If you are new to the world of bespoke clothing, couture clothing, or even made-to-measure then you are in for the rarest of treats. A world of sustainable clothing that adds value to not just your wardrobe, but to your life.
Adds value to your life? Yes. Once you have got
ten past the first or second commissioned garment more of your time is freed up to pursue other endeavors, because with each commission an individual pattern is refined. Thereby reducing the amount of time spent selecting, fitting, and altering clothing. More so, you are building a wardrobe that will last a lifetime. Each season you may decide to add one or two pieces, rather than having to start over because fashions have changed. Rather
the clothing you commission is an expression of your individual style and taste, thereby saving you money and time in the long run.
You may be thinking, "Well that's all well and good, but the cost. The uncertainty. What will I get in the end?" That brings us now to the subject of this post. Your first commission - what to expect? A large portion of this relies upon you.
What does this mean? First, your expectations. Ask anyone who has every gone the route of bespoke clothing, and they will tell you that the worst garment in their closet was the first garment they ever commissioned; but it fit better than any off the peg suit they ever tried on. Remember, time will take one or two commissions for your pattern to be perfected. Even then on the best of days that pattern is only 90% correct.
Second. How well did you prepare for your visit? Did you select the right tailor for the style of clothing you desire? Each tailor has a house style. That is, the way they interpret clothing. If you are looking for Italian style cut clothing then you would not go to an English tailor, and vice versa. You should choose a tailor that make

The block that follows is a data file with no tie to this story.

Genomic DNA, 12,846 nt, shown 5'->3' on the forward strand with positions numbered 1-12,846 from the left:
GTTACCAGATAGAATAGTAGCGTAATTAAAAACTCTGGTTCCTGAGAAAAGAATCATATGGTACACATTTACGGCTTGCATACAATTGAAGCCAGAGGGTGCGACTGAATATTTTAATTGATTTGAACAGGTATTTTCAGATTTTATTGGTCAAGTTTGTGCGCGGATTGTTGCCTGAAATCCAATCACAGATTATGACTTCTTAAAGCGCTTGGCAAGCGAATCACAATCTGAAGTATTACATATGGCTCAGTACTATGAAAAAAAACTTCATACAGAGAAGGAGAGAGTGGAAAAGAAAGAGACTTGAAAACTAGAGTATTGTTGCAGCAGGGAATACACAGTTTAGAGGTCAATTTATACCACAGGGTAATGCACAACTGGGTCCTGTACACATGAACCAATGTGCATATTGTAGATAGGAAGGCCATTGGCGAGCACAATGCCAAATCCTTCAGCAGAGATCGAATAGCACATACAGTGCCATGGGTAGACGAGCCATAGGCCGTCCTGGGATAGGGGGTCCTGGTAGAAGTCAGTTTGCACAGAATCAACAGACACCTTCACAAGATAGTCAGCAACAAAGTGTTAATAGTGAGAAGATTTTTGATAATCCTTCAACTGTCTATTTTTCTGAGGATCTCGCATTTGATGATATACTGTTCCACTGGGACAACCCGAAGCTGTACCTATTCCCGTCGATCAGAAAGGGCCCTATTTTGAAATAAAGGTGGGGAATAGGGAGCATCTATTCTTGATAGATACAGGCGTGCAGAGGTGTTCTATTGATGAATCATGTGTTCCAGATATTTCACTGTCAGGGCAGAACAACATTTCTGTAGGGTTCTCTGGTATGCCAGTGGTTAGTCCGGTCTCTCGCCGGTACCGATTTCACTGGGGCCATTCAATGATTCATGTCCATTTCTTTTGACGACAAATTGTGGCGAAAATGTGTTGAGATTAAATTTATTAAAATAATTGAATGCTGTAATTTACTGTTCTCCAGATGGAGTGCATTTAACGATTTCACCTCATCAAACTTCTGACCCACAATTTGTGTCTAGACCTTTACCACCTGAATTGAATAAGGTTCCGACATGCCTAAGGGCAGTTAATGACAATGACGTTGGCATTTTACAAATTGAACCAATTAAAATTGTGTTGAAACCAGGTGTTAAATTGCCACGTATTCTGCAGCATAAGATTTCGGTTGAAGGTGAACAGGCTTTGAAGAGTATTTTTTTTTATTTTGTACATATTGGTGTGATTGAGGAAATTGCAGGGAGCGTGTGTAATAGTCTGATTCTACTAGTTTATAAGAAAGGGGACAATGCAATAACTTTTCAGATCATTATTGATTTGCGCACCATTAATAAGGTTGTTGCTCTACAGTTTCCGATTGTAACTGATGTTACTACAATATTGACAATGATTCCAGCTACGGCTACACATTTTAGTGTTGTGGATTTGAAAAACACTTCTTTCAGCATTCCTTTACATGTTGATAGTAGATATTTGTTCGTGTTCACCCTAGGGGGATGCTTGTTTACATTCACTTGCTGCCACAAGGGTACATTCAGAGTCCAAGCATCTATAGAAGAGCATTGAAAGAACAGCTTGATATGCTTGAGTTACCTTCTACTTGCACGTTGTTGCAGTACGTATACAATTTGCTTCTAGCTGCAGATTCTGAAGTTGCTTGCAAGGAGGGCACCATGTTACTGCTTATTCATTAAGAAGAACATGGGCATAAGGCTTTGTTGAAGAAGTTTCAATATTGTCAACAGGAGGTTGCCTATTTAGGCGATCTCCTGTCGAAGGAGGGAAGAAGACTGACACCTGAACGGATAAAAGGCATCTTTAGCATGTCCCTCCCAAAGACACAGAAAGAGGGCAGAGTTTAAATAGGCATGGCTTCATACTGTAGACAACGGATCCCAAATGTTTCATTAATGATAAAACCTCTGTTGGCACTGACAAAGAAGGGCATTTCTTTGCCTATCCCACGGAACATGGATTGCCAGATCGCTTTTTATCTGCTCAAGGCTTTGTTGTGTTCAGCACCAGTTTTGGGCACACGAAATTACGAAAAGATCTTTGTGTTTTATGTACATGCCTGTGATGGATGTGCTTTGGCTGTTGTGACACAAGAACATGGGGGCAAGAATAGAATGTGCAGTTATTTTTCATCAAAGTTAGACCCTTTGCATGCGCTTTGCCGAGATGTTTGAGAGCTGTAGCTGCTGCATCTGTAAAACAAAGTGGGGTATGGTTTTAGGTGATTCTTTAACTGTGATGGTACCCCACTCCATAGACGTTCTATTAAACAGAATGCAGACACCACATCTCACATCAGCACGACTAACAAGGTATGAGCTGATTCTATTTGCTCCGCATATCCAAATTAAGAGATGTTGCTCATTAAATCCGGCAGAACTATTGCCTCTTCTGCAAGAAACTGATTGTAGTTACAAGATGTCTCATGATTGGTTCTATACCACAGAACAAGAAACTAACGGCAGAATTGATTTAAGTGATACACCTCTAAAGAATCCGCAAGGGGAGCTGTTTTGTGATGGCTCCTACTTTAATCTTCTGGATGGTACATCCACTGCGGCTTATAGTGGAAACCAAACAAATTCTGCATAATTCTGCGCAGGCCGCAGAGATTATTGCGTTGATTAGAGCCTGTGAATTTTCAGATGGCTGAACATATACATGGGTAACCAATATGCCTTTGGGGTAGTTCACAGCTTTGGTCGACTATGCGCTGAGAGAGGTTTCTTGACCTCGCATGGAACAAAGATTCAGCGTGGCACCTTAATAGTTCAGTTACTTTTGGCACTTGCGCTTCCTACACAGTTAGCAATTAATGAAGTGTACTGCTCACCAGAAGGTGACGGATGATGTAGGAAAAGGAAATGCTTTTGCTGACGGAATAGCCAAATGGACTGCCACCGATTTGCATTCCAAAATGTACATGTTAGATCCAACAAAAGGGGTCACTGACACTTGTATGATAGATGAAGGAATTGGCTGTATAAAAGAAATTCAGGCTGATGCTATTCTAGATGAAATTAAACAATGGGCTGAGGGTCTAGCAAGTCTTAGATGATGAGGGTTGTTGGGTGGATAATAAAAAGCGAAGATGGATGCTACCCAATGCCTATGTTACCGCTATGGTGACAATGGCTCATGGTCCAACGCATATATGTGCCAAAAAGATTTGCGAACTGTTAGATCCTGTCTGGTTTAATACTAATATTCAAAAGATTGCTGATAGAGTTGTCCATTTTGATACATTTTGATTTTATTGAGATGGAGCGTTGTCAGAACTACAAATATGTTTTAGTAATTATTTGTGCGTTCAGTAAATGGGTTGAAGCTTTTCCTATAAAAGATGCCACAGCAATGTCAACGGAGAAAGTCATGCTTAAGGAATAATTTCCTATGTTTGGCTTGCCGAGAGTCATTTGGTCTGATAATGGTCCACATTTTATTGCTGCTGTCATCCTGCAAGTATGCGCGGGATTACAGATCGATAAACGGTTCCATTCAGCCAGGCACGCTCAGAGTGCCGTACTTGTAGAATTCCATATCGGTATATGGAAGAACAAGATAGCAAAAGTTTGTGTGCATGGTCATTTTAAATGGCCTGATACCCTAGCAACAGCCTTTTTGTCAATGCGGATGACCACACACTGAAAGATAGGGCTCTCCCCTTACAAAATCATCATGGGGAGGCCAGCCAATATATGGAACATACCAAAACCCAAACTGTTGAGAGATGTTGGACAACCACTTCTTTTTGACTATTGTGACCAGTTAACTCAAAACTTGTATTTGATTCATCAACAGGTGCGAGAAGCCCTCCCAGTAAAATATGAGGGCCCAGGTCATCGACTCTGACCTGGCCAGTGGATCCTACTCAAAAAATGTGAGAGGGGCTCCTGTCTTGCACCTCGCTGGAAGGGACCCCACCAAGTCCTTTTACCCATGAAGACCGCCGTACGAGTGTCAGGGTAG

s clothing in the style that best reflects your taste. Once you have selected the tailor, what did you wear to your first fitting? It is always encouraged to wear a suit, dress shirt, and dress shoes. If all else fails, at the minimum a button up shirt and a pair of well fitting chinos will help. While the tailor will not use these garments for measurements per say. They do tell him a lot. Your deportment (that is how you stand), what you have been wearing and where the first areas of improvement should begiven extra attention.
Finally. What is it that you want? Be specific, but understand what you are asking for. Example. A young man comes in and ask for trousers cut to be worn on the natural waist, cut for suspenders, with side adjusters. He has seen this look on social media and wants to give it at try. The tailor says absolutely. Then the tailor discusses where the trousers will rest, that trousers cut for braces are typically worn a half inch to three quarters of an inch looser in the waist so that the trouser will drape correctly, and that the side adjusters are there if he chooses to wear them without braces. He mentions that when using the side adjusters, that there will be some gathering at the sides. Weeks go by. The trousers come in, and the young man complains. The waist is to big, they gather under the side adjusters, and he has pushed them down on the hips. Did he get what he wanted? Many would say that the tailor made what was requested, and based on the the request reviewed every aspect with the client. Be specific. Understand what you are requesting. It will go a long way to minimizing problems with your first commission.
Is it worth the effort the first or second commission to have clothing made for you? Yes. In the long run you will not only look better in your clothing, but you will feel better. You will add value to you wardrobe and your life. Most of all, through the clothing you commission you will recognize the value of self expression.